Francisco Soto’s monograph is the first book-length study of Reinaldo Arenas to be published in English. Thus, English readers at last have access to more complete information about this important writer, who was born in rural Cuba in 1943 and died of AIDS in New York in 1990. Arenas wrote a total of eleven novels; the eponymous pentagonía (quintet) includes five of these which, in their entirety, were described by Arenas as “both a writer’s autobiography and a metaphor of Cuban history.” The five titles of the pentagonía are Singing from the Well, The Palace of the White Skunks, Farewell to the Sea, The Color of Summer, and The Assault. Soto has divided his book into an introduction, eight chapters, and an interview he held with Arenas in 1987.
In his introduction, Soto chronicles Arenas’s life, including his childhood poverty, his participation in Castro’s revolution and, subsequently, his treatment by Cuban officials as a nonperson because of his political nonconformity and his homosexuality. Unable to publish his works in Cuba (after his first novel), he managed to smuggle several of his manuscripts out of the country to be published abroad. In 1980 Arenas joined the Mariel exodus to the United States. Soto also places the pentagonía in the context of the Cuban documentary (testimonial) novel in order to point out the similarities and differences between Arenas’s works and the documentary, whose most important Cuban practitioner is Miguel Barnet. (Thus, as Soto explains later in more detail, whereas Barnet emphasizes objective reality and revolutionary ideology, Arenas deliberately subverts the genre with a cry for imagination and freedom of expression.)
Soto’s first chapter, which deals with the emergence of the documentary novel in Cuba, relies heavily on Seymour Menton’s seminal study, Prose Fiction of the Cuban Revolution, and Miguel Barnet’s essay, “La novela-testimonio: socio-literatura.” This chapter also delineates the political atmosphere in Cuba during the 1960s and the government’s increasing ideological rigidity, culminating with the Padilla affair in 1971. The establishment by Casa de las Américas of a literary prize for the documentary novel underscored the importance of this genre.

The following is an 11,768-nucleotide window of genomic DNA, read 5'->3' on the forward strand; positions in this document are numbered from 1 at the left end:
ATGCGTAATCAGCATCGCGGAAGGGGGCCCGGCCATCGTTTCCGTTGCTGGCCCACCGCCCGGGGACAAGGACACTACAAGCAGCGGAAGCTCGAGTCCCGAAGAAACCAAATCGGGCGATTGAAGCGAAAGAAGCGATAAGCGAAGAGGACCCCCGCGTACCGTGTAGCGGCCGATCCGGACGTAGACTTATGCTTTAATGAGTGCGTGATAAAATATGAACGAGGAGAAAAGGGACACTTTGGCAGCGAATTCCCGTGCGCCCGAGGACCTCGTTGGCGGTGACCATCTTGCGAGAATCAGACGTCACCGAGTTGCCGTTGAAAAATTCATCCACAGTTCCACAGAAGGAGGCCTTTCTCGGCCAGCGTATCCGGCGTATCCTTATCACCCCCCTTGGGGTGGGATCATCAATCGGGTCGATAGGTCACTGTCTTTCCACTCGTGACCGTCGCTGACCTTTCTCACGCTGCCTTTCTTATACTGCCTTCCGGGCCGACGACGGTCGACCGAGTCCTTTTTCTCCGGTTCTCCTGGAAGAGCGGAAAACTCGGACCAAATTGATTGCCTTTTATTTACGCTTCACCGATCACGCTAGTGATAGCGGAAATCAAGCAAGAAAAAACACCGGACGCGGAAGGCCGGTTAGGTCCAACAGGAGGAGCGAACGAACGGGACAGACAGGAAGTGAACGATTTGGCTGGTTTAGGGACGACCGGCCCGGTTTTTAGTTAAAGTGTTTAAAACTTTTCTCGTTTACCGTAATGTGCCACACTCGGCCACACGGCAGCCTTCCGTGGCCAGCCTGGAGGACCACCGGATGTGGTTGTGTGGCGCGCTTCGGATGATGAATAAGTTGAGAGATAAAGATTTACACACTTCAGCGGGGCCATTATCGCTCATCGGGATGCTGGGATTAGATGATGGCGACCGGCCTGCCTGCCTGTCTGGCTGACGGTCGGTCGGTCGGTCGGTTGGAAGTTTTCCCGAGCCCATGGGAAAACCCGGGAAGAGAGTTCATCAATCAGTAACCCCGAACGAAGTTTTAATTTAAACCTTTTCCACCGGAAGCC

In his second chapter, Soto contrasts Barnet’s novels, which gave voice to the voiceless through “historical” discourse, with Arenas’s [End Page 171] pentagonía, whose narrators emerge as marginalized political dissidents pursuing their lyrical capabilities (they are often frustrated poets) against the whims of dogmatic government censors. Although, as seen below, Arenas’s works share certain characteristics with the docmentary novel, they are strikingly different in many respects.
Soto’s remaining six chapters demonstrate how the pentagonía subverts the testimonial genre through its treatment of the six following elements: the first-person narrative voice (Arenas presents multiple voices, in addition to his narrator-protagonists, in contrast to the single narrator of the novela testimonio); the “real” witness (unlike Barnet’s, Arenas’s protagonists are fictional creations and, in some cases, imaginary doubles); chronology (Arenas undermines the linear time of the documentary through temporal fragmentation and distortion); documentation (the collage of documents arranged by Arenas, instead of lending official authenticity to the text, mocks official discourse); mistrust of literary forms (Arenas dramatizes the creative process, often resulting in poetic digressions unlike the straightforward, realistic prose characteristic of documentary literature); and reinterpretation of recorded history (Arenas distrusts “factual” discourse and rejects the notion of absolute truth).
Additional highlights of these chapters include: the analysis of Arenas’s five protagonist-narrators, who mature from childhood to adolescence to various stages of maturity in each succeeding novel; the influence of Borges as seen in Arenas’s use of metafiction, dreams, and imagination; the representation, usually condemnatory, of approximately one hundred years of Cuban history through the lives of the five protagonists; Arena’s satire of Barnet (Barniz) and Castro (Fifo); and the distrust of language by the self-conscious writer (Arenas), who prefers ambiquity to clarity.
Informative, well written, and carefully documented, Soto’s monograph serves to acquaint English readers with one of Spanish America’s best contemporary...